There’s no central place on the Internet or on paper that lists which prescription and non-prescription medications are legal and illegal by country. Which makes international travel with meds…a little nerve-racking. I’ve heard and read the horror stories of tourists with legal opiate prescriptions being detained and imprisoned in the United Arab Emirates (UAE)/Dubai.
So I decided to create a list here. It’s woefully incomplete, but it’s better than anything else I’ve found. But what you’ve really got to do is contact the embassy of
IMPORTANT SAFETY TIP: This list does NOT substitute for contacting the embassy of the countries you’re visiting and getting the latest legal information from them about traveling with medications. I take NO legal responsibility for anyone traveling with medications of any kind.
Oh, and if you’re stupid enough to travel carrying illegal drugs (which includes medical marijuana, pretty much worldwide) you’re so totally on your own. Be aware that if you’re caught with illegal drugs in another country, your passport will get you precisely squat in the way of legal protection.
Painkillers with codeine are prescription-0nly items in the USA. If you’re from Canada, the U.K., or another country that sells codeine OTC, be aware that you will NOT find your meds OTC in the U.S. You’re permitted to carry these pills, but you’ll want to have your passport with you any time you’ve got your pills on your person as it is NOT legal for US citizens to carry OTC codeine.
United Arab Emirates/Dubai
All narcotic painkillers (that is, anything with codeine or oxycodone or any other opiate derivative or synthetic opioid) are banned in the UAE. To carry a prescription opioid into the UAE, you’ve got to carry a doctor’s letter and prescription information, both of which must be notarized and registered both with your home country’s State Department and the UAE consulate.* If this sounds like way too much work, I’d consider thinking about whether you really need or want to travel to Dubai or elsewhere in the UAE.
While I’ve seen plenty of individual reports online of travelers who have not been searched or questioned about their meds when they’ve entered the UAE, here at TWP I recommend NOT just hoping that you’ll get lucky. ‘Cause in this case, UNlucky = years in a foreign prison. Don’t go there.
* I haven’t been able to verify this statement.
You’ll need to carry your prescription meds in their original bottles with labels AND have copies of the original prescriptions available to show Chinese authorities if asked. Yes, that’s a lot more liberal than many of the other countries on this list. Live and learn.
Cosmopolitan though it is, Japan’s policy on “importing” drugs and medication is draconian. Japan’s got restrictions on OTCs that contain pseudoephedrine and codeine. They’re not fond of people who try to mail or Fedex in their meds either–if you need to mail yourself meds, be sure to get a Yakkan-Syoumei certificate from the Japanese Ministry of Health, Labor, and Welfare.
You need to get permission IN ADVANCE from the Japanese Consulate to bring prescription opiates, psychotropics, injectables and syringes (including insulin). Your prescription and a doctor’s note are NOT enough.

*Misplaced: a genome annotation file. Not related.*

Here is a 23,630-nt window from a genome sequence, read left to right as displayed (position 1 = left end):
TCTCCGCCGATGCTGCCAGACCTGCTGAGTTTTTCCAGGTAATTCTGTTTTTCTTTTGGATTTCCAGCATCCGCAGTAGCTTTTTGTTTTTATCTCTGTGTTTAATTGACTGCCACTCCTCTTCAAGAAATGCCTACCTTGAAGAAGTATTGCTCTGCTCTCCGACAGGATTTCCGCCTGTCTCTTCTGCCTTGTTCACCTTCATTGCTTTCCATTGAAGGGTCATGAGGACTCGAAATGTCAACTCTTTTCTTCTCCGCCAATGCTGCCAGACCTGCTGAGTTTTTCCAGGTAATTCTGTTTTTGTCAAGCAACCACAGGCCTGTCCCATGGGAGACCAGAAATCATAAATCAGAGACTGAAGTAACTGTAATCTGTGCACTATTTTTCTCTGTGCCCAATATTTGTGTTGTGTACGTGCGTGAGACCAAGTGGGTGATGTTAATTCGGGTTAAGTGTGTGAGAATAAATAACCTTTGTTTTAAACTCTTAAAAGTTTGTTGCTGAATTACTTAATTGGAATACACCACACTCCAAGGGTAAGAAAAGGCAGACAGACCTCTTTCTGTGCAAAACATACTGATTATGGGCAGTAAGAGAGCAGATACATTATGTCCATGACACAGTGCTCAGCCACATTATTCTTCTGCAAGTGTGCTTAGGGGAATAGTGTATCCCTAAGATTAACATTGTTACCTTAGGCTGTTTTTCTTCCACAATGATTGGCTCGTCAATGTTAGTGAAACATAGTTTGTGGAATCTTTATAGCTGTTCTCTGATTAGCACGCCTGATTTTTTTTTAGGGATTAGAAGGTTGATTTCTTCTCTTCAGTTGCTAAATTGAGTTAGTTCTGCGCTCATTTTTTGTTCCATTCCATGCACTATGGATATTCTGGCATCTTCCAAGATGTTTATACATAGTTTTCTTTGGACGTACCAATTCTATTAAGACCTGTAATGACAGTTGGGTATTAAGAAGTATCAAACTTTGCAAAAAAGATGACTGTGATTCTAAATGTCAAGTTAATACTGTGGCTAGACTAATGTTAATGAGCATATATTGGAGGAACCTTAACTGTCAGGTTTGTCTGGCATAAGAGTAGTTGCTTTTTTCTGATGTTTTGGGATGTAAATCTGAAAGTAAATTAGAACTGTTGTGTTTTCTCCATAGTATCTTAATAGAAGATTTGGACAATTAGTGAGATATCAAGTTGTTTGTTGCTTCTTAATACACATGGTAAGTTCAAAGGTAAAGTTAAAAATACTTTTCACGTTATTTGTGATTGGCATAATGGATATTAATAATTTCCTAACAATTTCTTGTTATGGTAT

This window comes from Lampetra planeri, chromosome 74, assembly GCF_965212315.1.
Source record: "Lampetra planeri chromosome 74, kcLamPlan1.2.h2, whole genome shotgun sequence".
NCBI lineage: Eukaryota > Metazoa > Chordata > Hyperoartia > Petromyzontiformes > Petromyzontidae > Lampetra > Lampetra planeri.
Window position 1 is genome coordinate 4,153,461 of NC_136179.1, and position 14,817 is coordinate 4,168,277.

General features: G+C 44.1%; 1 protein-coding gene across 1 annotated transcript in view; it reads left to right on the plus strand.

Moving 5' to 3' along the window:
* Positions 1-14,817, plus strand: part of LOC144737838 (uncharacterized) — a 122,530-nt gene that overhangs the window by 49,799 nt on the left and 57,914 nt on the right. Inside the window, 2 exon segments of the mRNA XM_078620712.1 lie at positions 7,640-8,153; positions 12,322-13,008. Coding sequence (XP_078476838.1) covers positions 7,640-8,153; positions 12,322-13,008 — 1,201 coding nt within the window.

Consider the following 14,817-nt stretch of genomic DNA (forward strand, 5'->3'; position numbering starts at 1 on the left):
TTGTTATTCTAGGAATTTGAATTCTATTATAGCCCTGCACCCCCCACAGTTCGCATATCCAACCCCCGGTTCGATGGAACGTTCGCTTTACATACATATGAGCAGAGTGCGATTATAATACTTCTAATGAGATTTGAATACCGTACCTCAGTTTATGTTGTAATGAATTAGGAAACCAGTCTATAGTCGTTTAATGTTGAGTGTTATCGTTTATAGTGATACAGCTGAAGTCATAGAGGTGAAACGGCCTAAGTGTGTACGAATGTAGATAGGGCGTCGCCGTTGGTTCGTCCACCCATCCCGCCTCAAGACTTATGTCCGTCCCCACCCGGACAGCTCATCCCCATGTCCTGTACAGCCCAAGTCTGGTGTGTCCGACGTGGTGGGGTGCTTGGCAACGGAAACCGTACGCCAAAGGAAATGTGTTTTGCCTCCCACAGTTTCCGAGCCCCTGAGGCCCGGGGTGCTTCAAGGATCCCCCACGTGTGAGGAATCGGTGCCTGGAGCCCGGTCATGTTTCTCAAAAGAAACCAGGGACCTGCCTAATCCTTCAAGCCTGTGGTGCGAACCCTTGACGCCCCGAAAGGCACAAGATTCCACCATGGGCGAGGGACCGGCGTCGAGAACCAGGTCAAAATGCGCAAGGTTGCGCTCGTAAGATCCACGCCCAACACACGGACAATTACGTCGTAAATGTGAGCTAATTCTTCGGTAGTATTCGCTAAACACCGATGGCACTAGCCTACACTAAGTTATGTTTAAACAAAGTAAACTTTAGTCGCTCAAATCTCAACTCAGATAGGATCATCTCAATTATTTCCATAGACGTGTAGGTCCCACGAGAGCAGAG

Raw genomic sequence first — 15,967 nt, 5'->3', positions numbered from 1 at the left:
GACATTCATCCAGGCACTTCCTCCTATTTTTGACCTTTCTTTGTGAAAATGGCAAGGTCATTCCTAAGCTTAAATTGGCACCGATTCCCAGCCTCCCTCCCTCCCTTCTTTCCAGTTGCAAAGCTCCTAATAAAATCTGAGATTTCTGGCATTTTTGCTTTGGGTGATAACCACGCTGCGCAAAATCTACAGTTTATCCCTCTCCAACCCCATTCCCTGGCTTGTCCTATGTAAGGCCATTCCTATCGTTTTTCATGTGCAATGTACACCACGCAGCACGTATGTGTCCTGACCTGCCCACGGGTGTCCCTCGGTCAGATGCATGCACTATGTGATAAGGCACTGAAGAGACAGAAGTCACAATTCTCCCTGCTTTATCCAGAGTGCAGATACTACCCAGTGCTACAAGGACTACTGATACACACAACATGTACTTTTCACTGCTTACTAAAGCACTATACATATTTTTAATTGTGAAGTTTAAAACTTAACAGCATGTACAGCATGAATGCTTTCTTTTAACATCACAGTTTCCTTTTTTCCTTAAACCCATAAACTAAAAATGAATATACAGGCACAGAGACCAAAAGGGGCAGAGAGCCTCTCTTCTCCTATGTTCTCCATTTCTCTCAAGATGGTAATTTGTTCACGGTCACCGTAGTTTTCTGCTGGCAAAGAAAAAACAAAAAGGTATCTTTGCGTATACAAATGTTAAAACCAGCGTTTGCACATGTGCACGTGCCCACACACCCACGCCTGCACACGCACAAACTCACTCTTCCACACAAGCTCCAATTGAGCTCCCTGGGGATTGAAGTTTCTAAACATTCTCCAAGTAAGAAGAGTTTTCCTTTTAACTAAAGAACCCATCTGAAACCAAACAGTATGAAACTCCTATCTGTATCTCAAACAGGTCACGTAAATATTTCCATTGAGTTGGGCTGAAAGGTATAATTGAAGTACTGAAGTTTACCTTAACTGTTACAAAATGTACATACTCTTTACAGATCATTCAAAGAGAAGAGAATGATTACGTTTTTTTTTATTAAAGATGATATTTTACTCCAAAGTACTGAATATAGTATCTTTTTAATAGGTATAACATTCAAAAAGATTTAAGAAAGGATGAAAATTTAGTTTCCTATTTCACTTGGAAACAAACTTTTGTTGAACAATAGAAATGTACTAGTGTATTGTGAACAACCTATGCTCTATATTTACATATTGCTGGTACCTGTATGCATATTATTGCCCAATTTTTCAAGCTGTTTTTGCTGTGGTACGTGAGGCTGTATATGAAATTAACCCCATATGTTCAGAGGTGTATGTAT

If you get caught with a banned medication and no documentation for it, Japanese customs or police can detain you for several weeks. You can be convicted of a drug offense in Japan based only on a urine or blood test.
Seriously, if you’re traveling to Japan, contact the Japanese Embassy in your home country and learn whether your meds are allowed and what documentation you need to carry them–and do this weeks before you leave home.
You can hand carry your meds into Mexico legally, though they advise that you have your prescription info with you. (Which you should always do anyhow.) Mexico does permit visitors to ship personal-use medications into Mexico provided that you do some paperwork beforehand. For a fee, you can go through a broker to get your paperwork expedited. Check the link to the State Department for more info about that.
You’ll find a lot of “pharmacies” selling antibiotics, pseudo-Viagra, and who-knows-what-all…especially in heavily traveled tourist areas. Buy from these places at your own SERIOUS risk. TWP recommendation: don’t buy “medications” from “pharmacies” at Mexico’s tourist traps. You don’t know what’s in them.
You can bring up to 30 days worth of medication to Thailand.
Be aware that if you get caught in a drug sting at a club or party, you’ll be arrested if your urine tests positive for drugs. So if you’re taking prescription opioids, consider avoiding the club & rave scene. Yes, I know that’s the main reason lots of people go to Thailand, especially Bangkok. But please consider the ramifications of ending up in a Thai prison, and just go to Burning Man or an ecstatic dance weekend if you’ve really got to do the rave thing.
That’s it for now. I’ll add Parts 2, 3, etc. as I have time to do the research for y’all. Which brings up the question…What countries would you like info about medication/drug laws for?